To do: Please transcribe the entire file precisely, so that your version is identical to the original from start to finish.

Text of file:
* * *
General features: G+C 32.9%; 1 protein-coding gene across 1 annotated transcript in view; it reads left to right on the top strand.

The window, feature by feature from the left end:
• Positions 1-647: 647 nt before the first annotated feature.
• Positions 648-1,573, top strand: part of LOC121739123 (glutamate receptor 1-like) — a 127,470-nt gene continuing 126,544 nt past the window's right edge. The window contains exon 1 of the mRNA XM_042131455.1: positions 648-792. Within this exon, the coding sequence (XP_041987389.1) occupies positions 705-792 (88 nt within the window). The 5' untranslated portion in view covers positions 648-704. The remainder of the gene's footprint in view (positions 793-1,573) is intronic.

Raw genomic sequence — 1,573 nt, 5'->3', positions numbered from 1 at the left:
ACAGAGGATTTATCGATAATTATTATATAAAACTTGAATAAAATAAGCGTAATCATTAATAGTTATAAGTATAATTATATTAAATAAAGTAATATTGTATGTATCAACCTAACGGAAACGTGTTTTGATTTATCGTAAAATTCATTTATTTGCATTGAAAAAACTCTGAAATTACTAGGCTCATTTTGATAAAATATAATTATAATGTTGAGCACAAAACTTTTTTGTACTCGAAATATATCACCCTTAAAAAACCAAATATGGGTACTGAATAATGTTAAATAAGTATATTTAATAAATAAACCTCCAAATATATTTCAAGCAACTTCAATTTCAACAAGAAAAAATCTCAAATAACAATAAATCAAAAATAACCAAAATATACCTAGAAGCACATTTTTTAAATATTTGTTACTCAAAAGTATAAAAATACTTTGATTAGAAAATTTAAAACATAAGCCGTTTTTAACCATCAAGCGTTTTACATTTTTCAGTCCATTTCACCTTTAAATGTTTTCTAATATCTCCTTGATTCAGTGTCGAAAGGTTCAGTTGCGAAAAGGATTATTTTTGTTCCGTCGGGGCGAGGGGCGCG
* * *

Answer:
General features: G+C 32.9%; 1 protein-coding gene across 1 annotated transcript in view; it reads left to right on the top strand.

The window, feature by feature from the left end:
• Positions 1-647: 647 nt before the first annotated feature.
• Positions 648-1,573, top strand: part of LOC121739123 (glutamate receptor 1-like) — a 127,470-nt gene continuing 126,544 nt past the window's right edge. The window contains exon 1 of the mRNA XM_042131455.1: positions 648-792. Within this exon, the coding sequence (XP_041987389.1) occupies positions 705-792 (88 nt within the window). The 5' untranslated portion in view covers positions 648-704. The remainder of the gene's footprint in view (positions 793-1,573) is intronic.

Raw genomic sequence — 1,573 nt, 5'->3', positions numbered from 1 at the left:
ACAGAGGATTTATCGATAATTATTATATAAAACTTGAATAAAATAAGCGTAATCATTAATAGTTATAAGTATAATTATATTAAATAAAGTAATATTGTATGTATCAACCTAACGGAAACGTGTTTTGATTTATCGTAAAATTCATTTATTTGCATTGAAAAAACTCTGAAATTACTAGGCTCATTTTGATAAAATATAATTATAATGTTGAGCACAAAACTTTTTTGTACTCGAAATATATCACCCTTAAAAAACCAAATATGGGTACTGAATAATGTTAAATAAGTATATTTAATAAATAAACCTCCAAATATATTTCAAGCAACTTCAATTTCAACAAGAAAAAATCTCAAATAACAATAAATCAAAAATAACCAAAATATACCTAGAAGCACATTTTTTAAATATTTGTTACTCAAAAGTATAAAAATACTTTGATTAGAAAATTTAAAACATAAGCCGTTTTTAACCATCAAGCGTTTTACATTTTTCAGTCCATTTCACCTTTAAATGTTTTCTAATATCTCCTTGATTCAGTGTCGAAAGGTTCAGTTGCGAAAAGGATTATTTTTGTTCCGTCGGGGCGAGGGGCGCG